FOR IMMEDIATE RELEASE: July 8, 2008

CONTACT: Sebastian D’Elia, (908) 527-4419
Tina Casey, (908) 527-4346

 

UNION COUNTY BUREAU OF MOSQUITO CONTROL CALLS ATTENTION TO NEW PEST
Residents can help eliminate breeding sites

Elizabeth – Add the Asian Tiger Mosquito to the list of flying, stinging pests to watch out for this summer. This non-native species has been moving northward since first identified in Texas in 1985. It has now found a home in at least half of New Jersey, including Union County.

“The Union County Bureau of Mosquito Control has identified the Asian Tiger Mosquito as a nuisance because of its sharp bite and its preference for urban areas,” said Freeholder Chairman Angel G. Estrada. “All County residents can help reduce its numbers, by regularly checking yards and neighborhoods for potential breeding spots.”

Unlike many mosquitoes, the Asian Tiger shuns green space. It prefers crowded urban habitats including patios and backyards.

It is called a “container mosquito” because it breeds easily in any small object that holds water, such as flower pots, yard toys, discarded tires, empty bottles, plastic bags, and even bottle caps.

The Asian Tiger also breeds in neglected pools and fountains, or clogged rain gutters.

“Get rid of the breeding sites, and you help get rid of the mosquito,” said Freeholder Estrada.

Removing litter and debris is a major first step toward eliminating breeding sites. Unused or neglected pools, fountains, and ornamental ponds should be drained and covered.

Residents should also check their outdoor equipment and garden ornaments, including grills, wheelbarrows, and tarpaulins, to ensure there is no place for water to collect, even in very small amounts.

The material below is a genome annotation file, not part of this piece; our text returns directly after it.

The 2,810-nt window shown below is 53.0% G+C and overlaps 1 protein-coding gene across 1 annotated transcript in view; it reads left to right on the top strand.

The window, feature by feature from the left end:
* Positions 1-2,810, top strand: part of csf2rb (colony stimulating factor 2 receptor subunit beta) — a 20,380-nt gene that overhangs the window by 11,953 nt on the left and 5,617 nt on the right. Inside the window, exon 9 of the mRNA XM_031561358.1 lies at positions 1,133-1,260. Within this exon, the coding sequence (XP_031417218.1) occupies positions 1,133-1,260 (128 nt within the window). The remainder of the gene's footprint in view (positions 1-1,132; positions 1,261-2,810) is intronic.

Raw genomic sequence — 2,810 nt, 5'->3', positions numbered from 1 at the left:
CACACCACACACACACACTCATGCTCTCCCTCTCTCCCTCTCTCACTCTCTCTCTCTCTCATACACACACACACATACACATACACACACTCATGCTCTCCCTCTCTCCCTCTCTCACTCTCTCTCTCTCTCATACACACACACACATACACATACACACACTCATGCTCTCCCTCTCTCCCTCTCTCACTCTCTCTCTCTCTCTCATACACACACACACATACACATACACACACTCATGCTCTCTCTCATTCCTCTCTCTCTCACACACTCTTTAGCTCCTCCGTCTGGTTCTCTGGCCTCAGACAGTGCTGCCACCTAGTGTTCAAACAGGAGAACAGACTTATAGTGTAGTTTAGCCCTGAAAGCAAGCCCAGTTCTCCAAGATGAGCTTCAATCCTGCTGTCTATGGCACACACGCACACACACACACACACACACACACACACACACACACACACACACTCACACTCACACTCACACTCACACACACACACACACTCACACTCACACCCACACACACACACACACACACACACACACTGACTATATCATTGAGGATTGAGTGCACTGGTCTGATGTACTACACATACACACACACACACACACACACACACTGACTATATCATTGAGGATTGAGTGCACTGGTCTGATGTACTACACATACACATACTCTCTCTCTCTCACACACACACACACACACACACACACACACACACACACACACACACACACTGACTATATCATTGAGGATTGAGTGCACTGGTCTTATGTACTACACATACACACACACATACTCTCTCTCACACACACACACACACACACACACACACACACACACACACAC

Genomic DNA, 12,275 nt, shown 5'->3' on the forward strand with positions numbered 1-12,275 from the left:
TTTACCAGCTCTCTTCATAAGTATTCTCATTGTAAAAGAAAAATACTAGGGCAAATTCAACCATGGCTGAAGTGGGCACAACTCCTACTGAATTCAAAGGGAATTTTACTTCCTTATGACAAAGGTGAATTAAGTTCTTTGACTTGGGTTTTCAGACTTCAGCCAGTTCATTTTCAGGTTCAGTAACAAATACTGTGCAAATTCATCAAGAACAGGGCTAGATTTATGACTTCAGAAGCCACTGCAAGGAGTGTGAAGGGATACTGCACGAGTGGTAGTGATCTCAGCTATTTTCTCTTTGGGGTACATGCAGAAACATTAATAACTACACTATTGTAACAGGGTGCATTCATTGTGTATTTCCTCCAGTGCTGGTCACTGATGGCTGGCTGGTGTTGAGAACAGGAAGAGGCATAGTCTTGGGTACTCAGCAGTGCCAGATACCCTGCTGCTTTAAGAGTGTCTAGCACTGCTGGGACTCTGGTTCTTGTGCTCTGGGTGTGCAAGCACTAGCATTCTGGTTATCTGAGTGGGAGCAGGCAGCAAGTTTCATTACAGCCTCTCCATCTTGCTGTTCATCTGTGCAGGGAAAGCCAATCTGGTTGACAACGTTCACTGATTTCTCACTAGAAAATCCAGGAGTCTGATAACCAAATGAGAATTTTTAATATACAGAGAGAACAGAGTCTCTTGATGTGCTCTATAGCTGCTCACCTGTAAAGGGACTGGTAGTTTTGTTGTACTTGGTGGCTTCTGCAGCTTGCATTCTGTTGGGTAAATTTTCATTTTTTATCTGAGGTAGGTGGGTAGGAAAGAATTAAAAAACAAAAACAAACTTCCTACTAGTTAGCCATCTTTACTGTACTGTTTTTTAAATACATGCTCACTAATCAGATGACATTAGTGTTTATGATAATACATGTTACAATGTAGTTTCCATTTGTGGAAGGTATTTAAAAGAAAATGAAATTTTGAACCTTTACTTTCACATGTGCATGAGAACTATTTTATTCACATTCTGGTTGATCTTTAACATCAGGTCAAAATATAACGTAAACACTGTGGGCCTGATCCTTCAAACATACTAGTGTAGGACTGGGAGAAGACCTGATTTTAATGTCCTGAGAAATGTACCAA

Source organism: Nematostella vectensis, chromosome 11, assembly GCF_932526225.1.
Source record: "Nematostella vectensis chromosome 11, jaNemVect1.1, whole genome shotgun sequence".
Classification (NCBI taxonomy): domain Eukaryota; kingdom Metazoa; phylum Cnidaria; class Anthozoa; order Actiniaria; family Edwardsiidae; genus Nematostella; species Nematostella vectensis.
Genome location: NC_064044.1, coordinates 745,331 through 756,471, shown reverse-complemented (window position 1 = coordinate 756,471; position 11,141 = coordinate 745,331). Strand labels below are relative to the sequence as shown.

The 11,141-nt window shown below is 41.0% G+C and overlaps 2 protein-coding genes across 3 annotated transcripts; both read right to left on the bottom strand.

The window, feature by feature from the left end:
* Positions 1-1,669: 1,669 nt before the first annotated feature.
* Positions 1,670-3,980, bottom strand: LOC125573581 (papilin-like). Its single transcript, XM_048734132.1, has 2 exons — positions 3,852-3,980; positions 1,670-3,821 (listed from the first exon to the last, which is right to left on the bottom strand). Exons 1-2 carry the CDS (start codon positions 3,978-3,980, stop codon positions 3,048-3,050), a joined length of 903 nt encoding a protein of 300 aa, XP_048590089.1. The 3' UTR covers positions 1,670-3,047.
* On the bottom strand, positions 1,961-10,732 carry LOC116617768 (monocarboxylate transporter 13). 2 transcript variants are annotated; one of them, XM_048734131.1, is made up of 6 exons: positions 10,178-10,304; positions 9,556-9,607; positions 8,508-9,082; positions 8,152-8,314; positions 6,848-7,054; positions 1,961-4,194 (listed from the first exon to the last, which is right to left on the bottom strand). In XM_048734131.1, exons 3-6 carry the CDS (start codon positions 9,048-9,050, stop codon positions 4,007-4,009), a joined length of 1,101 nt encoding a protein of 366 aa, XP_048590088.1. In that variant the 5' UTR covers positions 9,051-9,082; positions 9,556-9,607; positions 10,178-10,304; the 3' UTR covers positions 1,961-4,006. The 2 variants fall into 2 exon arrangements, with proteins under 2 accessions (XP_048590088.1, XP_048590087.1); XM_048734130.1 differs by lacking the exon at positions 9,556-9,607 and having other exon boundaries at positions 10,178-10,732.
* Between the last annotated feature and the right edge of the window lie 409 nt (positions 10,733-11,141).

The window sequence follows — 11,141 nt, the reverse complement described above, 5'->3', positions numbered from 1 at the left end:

Rain gutters should be cleaned regularly to ensure that water does not collect in blockages, and water in birdbaths should be changed at least once a week.

Ornaments and vases in cemeteries are another potential breeding site.

Union County residents can call the Union County Mosquito Hotline at 908-654-9834 to report mosquito infestations. County inspectors will examine the property and recommend ways to eliminate breeding sites. If needed, the inspectors will also survey the surrounding area.

Mosquitoes carry a range of diseases including malaria, West Nile Virus, and dengue fever.

To avoid bites, County residents are advised to wear long clothing when outdoors in the early morning and early evening.

DEET remains the single most effective mosquito repellent. County residents are advised to follow all instructions carefully when using products containing DEET, especially on children.

Because of its marshlands and network of waterways, Union County has a long history of organized mosquito control efforts. The County’s first Mosquito Control Commission was established 95 years ago. In addition to responding to residents’ requests for site inspections, the present-day Bureau of Mosquito Control regularly inspects and tests for mosquitoes throughout the county.